From Table 1 it can be seen that a considerable increase in total particulates occurred when the "platinum enhancer" was present; the enhancement ranged from a factor of 1.3 for dacron/mica tape to a large factor of 3.4 for alkyd resin.
Other metal screens (3"×1/2", 45 mesh) were tested to ascertain if enhancement properties, similar to those found in platinum, were present. The results of those tests are listed in Table II and indicate that of all the metal screens tested, only the platinum screen exhibited enhancement properties.
The testing of the listed metal screens was performed under the identical conditions and procedures as those used for experimental verification of particulate enhancement, as described above in connection with the data of Table 1. In particular the test apparatus of FIG. 4 was used to particulate a 3 mg sample of alkyd resin for each test sample of metal screen. The programmable linear temperature controller 76 controlled the rate of heating, normally 6° C./minute, while a flow rate of 8 liters/minute of hydrogen was maintained through the stainless steel heating chamber 75. The apparatus was heated to 500° C. between testing of the metal screens to ensure that no particulates remained from a previous test.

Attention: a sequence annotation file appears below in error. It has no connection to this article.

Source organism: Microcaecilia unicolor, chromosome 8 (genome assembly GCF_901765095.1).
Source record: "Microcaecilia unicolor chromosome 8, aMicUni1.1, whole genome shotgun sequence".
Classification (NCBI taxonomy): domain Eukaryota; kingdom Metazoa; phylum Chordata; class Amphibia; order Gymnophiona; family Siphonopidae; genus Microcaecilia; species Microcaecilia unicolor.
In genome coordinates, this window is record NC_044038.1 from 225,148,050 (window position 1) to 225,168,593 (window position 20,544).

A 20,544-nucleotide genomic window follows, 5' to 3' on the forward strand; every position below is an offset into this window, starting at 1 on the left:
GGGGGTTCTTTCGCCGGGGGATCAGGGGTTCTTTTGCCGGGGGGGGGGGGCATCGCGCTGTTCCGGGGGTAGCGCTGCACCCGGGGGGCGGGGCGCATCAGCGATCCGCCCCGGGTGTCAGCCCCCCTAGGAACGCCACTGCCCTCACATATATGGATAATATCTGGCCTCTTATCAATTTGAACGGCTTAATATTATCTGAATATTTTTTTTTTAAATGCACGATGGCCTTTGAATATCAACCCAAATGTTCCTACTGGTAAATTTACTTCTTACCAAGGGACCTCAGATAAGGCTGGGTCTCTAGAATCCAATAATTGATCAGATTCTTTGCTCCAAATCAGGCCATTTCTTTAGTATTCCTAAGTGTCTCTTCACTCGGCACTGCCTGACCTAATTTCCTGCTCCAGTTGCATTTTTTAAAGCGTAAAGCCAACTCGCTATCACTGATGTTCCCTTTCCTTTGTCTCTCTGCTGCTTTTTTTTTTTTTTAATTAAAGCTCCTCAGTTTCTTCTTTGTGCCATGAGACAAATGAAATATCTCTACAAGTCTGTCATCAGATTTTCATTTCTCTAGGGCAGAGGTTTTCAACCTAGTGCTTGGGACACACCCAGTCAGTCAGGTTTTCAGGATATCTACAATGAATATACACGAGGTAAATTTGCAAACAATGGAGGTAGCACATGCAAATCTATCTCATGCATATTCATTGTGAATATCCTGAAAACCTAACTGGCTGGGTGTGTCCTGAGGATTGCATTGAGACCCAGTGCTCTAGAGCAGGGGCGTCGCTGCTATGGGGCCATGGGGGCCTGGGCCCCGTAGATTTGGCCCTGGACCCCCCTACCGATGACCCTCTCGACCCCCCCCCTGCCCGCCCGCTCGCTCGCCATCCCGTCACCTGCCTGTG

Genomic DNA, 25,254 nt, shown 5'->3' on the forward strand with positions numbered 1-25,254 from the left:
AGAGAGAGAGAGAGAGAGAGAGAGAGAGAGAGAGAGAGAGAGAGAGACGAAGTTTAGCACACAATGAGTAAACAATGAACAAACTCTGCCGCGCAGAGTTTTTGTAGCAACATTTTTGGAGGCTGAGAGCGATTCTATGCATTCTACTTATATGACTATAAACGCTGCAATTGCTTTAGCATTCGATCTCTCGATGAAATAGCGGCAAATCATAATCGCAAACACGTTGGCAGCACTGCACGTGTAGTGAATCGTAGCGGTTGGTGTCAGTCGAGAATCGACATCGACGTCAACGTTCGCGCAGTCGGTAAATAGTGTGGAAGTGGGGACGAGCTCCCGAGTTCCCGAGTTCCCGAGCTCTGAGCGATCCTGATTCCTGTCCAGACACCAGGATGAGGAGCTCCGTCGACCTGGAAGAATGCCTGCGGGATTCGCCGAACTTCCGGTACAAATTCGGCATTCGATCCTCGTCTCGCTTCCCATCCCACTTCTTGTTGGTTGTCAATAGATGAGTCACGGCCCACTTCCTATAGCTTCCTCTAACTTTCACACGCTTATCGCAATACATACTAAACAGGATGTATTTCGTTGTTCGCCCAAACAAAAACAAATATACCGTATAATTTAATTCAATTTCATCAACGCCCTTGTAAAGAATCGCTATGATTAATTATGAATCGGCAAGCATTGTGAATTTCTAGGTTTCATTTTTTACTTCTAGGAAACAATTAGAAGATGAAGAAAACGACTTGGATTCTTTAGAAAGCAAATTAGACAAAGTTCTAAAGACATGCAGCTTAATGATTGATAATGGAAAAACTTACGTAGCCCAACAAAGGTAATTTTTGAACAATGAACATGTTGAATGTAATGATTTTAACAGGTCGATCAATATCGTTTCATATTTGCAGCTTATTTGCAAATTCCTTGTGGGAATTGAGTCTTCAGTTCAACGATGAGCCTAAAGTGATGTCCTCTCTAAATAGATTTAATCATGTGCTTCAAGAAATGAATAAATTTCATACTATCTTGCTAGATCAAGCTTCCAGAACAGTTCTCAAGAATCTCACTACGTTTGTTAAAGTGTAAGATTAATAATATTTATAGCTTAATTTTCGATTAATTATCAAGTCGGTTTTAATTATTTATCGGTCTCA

TABLE II______________________________________ Metal Screens Total NumberTest No. 3" × 1/2" 45 mesh of Particulates1 Copper 27.5 × 1062 Nickel 26.9 × 1063 Iron 27.3 × 1064 Silver 28.1 × 1065 Aluminum 27.1 × 1066 Zinc 26.2 × 1067 Platinum 93.7 × 1068 No metal screen 27.3 × 106______________________________________
It can be seen that the platinum enhancer increases the total number of particulates detected by the monitor. The larger number of particulates detected and the resulting signals produced from the detection will give an unequivocal indication of insulation overheating. A decision regarding load reduction or shut down of the dynamoelectric machine can be made very rapidly. As shown in FIG. 5 the temperature at which particulation is detected is lower than the platinum enhancer is used; hence, an earlier warning of overheating would be indicated with greater assurance of avoiding insulation damage.